The shock of Fallout 4‘s early moments comes twofold. First, players are given access to a jaw-dropping suite of tools for crafting their hero. Immediately after, it’ll be time to alott skill points. Only, there are no skill points. Fallout 4 controversially does away with the series’ skill points and traits in favor of Perks. Yes, the Perk system from Fallout 3 makes a return here, only now it is the defining force behind character progression. On the one hand, having to think critically about where to spend points from each level gained adds some tension to what is otherwise a logistical choice. On the other, the eschewing of skill points and traits gives players much less control over their characters. I can’t help but feel there should be a middle ground.

Similarly, the tighter narrative focus and new efficiency to character progression result in the game’s pacing struggling. Exploring The Commonwealth is arguably the best part of Fallout 4, but there are times players come up against progression blocks. These blocks are impassible without furthering the main narrative, meaning it’s impossible to become overpowered early on. This comes as a contrast to my Fallout 3 experience, where I was a god of the wasteland before I ever set foot in D.C..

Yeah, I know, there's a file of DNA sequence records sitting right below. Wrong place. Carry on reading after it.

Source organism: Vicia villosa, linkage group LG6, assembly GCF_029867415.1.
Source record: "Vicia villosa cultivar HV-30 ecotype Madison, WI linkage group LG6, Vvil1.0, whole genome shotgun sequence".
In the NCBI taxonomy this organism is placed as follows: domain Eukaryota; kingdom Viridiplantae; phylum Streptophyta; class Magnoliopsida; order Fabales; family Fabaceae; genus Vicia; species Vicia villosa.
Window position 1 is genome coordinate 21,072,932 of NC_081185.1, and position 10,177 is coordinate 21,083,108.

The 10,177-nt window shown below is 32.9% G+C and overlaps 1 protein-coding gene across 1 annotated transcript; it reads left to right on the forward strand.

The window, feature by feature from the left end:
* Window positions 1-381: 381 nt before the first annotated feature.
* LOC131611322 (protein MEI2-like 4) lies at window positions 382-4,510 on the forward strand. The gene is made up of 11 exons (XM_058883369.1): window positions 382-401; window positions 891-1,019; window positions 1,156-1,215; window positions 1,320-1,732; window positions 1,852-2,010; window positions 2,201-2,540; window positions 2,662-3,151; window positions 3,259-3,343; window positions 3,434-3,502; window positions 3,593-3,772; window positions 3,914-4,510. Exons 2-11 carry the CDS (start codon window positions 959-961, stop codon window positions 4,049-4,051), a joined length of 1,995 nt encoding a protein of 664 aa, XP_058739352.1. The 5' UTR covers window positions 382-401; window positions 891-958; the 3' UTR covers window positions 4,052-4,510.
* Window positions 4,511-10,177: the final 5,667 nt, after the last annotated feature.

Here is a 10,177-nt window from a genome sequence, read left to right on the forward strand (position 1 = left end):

The Best the Apocalypse Has Ever Looked

Fallout 4 environment
Fallout 4 brings players geographic diversity, and looks great doing it.

©Screenshot from Fallout 4. – Original

Exploring Fallout 4‘s wasteland is a treat. Gone are the muddy greens and browns of both Fallout 3 and Fallout: New Vegas. In their place are some of the best looking environments that Bethesda has crafted. Truly, Fallout 4‘s Commonwealth is one of the most diverse and beautiful sandboxes available in a Bethesda game. It also helps that tucked into much of the world are opportunities to get lost. Or, if you feel up to spending several hours on it, crafting a base.